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ORIGINAL ARTICLE
Year : 2019  |  Volume : 8  |  Issue : 2  |  Page : 204-210

Anti-inflammatory effect of Myrtus communis hydroalcoholic extract and essential oil on acetic acid–induced colitis in rats


1 School of Pharmacy and Pharmaceutical Sciences, Isfahan, Iran
2 Department of Pharmacognosy, School of Pharmacy and Pharmaceutical Sciences, Isfahan, Iran
3 Department of Clinical Pathology, School of Medicine, Isfahan, Iran
4 Department of Pharmacology and Isfahan Pharmaceutical Sciences Research Center, School of Pharmacy and Pharmaceutical Sciences, Isfahan University of Medical Sciences, Isfahan, Iran

Correspondence Address:
Prof. Mohsen Minaiyan
Department of Pharmacology and Isfahan Pharmaceutical Sciences Research Center, School of Pharmacy and Pharmaceutical Sciences, Isfahan University of Medical Sciences, Isfahan.
Iran
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Source of Support: None, Conflict of Interest: None


DOI: 10.4103/jrptps.JRPTPS_8_19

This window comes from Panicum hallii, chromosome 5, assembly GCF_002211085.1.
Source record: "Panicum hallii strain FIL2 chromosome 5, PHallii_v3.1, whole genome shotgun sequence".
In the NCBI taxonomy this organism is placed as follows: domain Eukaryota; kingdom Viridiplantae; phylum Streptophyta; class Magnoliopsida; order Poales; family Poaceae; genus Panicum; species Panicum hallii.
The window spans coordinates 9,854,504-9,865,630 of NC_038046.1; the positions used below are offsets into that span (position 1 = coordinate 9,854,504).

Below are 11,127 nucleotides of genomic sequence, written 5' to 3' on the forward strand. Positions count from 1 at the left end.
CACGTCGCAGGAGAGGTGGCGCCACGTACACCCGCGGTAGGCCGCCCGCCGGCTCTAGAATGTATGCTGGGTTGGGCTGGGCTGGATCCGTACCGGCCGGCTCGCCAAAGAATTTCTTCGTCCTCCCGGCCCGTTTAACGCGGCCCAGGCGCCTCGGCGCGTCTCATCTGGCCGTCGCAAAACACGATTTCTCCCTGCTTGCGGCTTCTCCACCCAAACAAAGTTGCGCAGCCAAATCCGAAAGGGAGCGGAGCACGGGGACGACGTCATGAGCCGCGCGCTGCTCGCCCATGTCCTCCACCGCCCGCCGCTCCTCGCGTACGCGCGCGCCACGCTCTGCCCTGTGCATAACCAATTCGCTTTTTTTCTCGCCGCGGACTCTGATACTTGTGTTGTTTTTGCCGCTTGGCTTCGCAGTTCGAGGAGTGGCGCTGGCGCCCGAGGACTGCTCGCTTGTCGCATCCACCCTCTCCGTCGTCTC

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Background: Colitis is an inflammatory bowel disease, many causes are involved in its pathogenesis and development. Myrtus communis (M. communis) contains anti-inflammatory and antioxidant ingredients that are useful for the treatment of inflammatory disease. Objectives: The purpose of this study was to investigate the effect of M. communis hydroalcoholic extract (MCHE) and essential oil (MCEO) on acetic acid–induced colitis model. Materials and Methods: MCHE (50, 100, 200, and 400 mg/kg) and MCEO (62.5, 125, 250, and 500 µL/kg) were given orally to rats, 2h before induction of colitis and continued for further 4 days. Prednisolone (4 mg/kg) and mesalazine (100 mg/kg) were used as reference drugs. After 5 days, colitis markers and indices were investigated on isolated colons. Biochemical evaluation of inflamed colon was performed using assay of myeloperoxidase (MPO) activity. Results: Acetic acid caused significant inflammatory reactions as indicated by macroscopic and microscopic changes in control groups. Extracts with three doses and volatile oil with two lower doses were effective to reduce weight of distal colon (8cm) as a marker of inflammation and tissue edema. Similarly, MCHE (50, 100, and 200 mg/kg) and MCEO (62.5 and 125 µL/kg) were statistically effective in dip of ulcer index, total colitis index, and MPO activity compared to control groups. Conclusion: The beneficial effect of M. communis was comparable with that of prednisolone and mesalazine; however, by its dose escalation, this activity tends to be diminished. This research showed the anti-inflammatory activity of MCHE and MCEO on experimentally induced acute colitis.


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